Monday, August 19th 2019, 3:58 pm - The upper-atmospheric feature plays a critical role in Earth's climate.
This has been a summer of unusual weather across the northern hemisphere with many areas experiencing a rollercoaster of heat waves, with July being the warmest month ever measured on the planet.
Europe has seen temperature records shattered, with Paris reaching a historic 42.6°C and many other western European cities climbing into the upper 30-degree mark. Further north, Greenland's ice cap temperature, which rarely climbs above zero degrees at one of its measuring stations located 3,200 metres above sea level, reached a value of 3.6°C.
How the jet stream appeared in Europe in July. Image: NOAA
The last time temperatures were high enough to produce melting at the summit was back in 2012, one of the most dramatic years in terms of ice loss in Greenland. The heat wave that affected the ice sheet between July 30 and August 2 produced several record high temperatures in the region, a situation experts say is very likely linked to an anomalous behaviour of the North Atlantic jet stream.
Map of the Arctic showing where average annual air temperatures from October 2017–September 2018 were above (red) and below (blue) the 1981–2010 average, based on NCEP reanalysis data. (The Arctic monitoring year runs from October-September to avoid splitting the winter season). The graph tracks difference from average temperature each year from 1900 through September 2018. The red line indicates Arctic temperatures, and the grey line indicates global temperatures. NOAA Climate.gov graphic
This summer, the fast current of upper-level winds blowing from west to east trapped warm air above Greenland for several days. A similar situation occurred in Europe earlier in the summer, both in June and later in July, and across portions of North America as well.
In a warmer world, there is a consensus among the scientific community that the behaviour of the jet stream, independent of the season, is a key atmospheric ingredient that shapes the weather, (For example, influencing floods, droughts, heat waves, cold spells, crop yields, sea level rise and other) across many countries.
We haven't studied the jet stream long enough to fully understand how climate change may be affecting its usual pattern. One of the most observed jets is the northern hemisphere Polar Jet because it has a major impact on Europe's weather. However, since modern precise satellite data did not become available until the 1980s, we have a short time period of evidence that does not span as far back in time as scientists would like. While temperature measurements started way back in the late 19th century, data for the four jet streams that circle the planet (two in each hemisphere) is fairly recent.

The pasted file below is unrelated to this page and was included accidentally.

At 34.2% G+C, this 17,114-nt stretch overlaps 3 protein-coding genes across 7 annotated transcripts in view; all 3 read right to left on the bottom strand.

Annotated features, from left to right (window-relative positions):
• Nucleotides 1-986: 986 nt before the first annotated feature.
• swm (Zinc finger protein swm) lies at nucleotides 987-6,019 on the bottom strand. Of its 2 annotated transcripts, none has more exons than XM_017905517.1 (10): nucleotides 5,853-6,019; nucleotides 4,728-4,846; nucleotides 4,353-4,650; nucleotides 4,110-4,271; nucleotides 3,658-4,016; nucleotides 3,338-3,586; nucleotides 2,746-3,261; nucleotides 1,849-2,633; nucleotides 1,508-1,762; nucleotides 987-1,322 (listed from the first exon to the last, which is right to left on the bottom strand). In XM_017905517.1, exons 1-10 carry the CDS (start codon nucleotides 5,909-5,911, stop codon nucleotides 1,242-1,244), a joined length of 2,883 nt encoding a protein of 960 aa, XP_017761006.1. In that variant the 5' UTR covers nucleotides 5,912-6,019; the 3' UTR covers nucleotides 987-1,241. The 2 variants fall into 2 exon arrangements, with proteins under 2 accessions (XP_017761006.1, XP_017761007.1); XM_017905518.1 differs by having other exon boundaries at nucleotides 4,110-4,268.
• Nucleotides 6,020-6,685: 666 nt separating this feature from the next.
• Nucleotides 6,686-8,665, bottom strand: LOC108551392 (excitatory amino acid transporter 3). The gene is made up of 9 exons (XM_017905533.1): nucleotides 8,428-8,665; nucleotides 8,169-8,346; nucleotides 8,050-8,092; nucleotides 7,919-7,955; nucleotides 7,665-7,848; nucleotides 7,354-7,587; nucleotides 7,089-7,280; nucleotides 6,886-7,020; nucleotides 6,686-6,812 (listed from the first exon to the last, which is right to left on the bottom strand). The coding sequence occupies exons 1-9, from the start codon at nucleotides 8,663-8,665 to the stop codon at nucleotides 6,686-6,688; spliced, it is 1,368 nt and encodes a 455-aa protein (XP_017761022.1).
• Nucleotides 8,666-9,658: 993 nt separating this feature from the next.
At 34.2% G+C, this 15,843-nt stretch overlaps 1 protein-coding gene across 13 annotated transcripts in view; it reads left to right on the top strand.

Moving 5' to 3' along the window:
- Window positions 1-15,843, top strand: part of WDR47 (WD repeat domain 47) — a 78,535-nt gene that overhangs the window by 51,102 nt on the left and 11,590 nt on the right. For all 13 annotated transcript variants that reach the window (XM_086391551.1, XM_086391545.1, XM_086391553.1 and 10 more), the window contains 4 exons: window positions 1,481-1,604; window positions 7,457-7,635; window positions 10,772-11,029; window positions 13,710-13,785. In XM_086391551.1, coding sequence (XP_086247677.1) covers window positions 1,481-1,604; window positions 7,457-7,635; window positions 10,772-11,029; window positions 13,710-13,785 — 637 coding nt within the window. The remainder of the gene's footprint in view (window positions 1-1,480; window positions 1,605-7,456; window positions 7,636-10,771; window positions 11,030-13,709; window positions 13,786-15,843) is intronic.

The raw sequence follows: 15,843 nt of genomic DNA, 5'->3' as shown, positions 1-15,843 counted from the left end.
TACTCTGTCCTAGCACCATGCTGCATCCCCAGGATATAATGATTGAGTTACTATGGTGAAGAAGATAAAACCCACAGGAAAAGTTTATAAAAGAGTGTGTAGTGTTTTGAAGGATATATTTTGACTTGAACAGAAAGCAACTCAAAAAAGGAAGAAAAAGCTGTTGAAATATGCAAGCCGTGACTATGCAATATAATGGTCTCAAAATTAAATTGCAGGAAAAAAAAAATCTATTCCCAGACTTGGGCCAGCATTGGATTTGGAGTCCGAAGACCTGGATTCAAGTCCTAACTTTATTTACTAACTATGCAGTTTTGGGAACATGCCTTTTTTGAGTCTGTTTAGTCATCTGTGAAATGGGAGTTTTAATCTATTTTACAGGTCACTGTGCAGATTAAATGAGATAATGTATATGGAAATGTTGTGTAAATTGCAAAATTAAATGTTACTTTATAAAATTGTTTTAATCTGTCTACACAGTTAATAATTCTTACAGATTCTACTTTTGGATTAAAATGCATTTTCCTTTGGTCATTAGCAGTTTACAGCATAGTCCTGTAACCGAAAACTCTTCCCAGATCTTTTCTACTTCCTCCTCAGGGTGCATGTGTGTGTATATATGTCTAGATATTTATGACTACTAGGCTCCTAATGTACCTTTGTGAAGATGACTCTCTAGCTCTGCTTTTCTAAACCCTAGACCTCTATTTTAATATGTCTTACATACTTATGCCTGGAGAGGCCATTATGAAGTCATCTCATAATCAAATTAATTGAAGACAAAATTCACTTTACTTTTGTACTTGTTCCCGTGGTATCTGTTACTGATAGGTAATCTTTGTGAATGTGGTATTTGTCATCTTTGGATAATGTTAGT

A representation of the jet stream. Source: NOAA
The initial and most-supported theory relating to jet stream variations and climate change is one in which warmer temperatures, especially in the Arctic as compared to the tropics, are making it slow down and become 'wavier.'
This means we can have more intense cold air incursions in the winter, but also more intense and prolonged heat waves during the summer. If the temperature difference between poles and tropics narrows, the jet stream swings more north and south beyond its usual boundaries, and then we can have warm air from tropical or subtropical latitudes driven as far north as Greenland.
Other theories based on Global Circulation Model (GCM) calculations point in the opposite direction. For instance, the U.K. Met Office predicts that climate change will cause the jet stream not only to get stronger, but also to slowly shift closer to the poles. If this were to happen, weather across much of Europe, including the northern countries, would be milder and wetter during the winter months. Summers, however, could be marked by drier, warmer weather conditions.
An example of an omega-shaped jet stream. NOAA
The picture can be even more complex, since ocean-atmosphere interactions also need to be considered in this new jet stream scenario. In the northern hemisphere, the jet stream interacts with ocean currents such as the Gulf Stream. Winds affect ocean currents and there is growing evidence that ocean currents also influence atmospheric circulation.
Although scientists are trying to solve this jet stream puzzle, contemporary climate models are not able to simulate over the long term what jet streams' future behaviour will be. We can forecast fairly well what the jet stream will do in the coming days, but doing the same for a future climate scenario is much more complex and requires more data and research.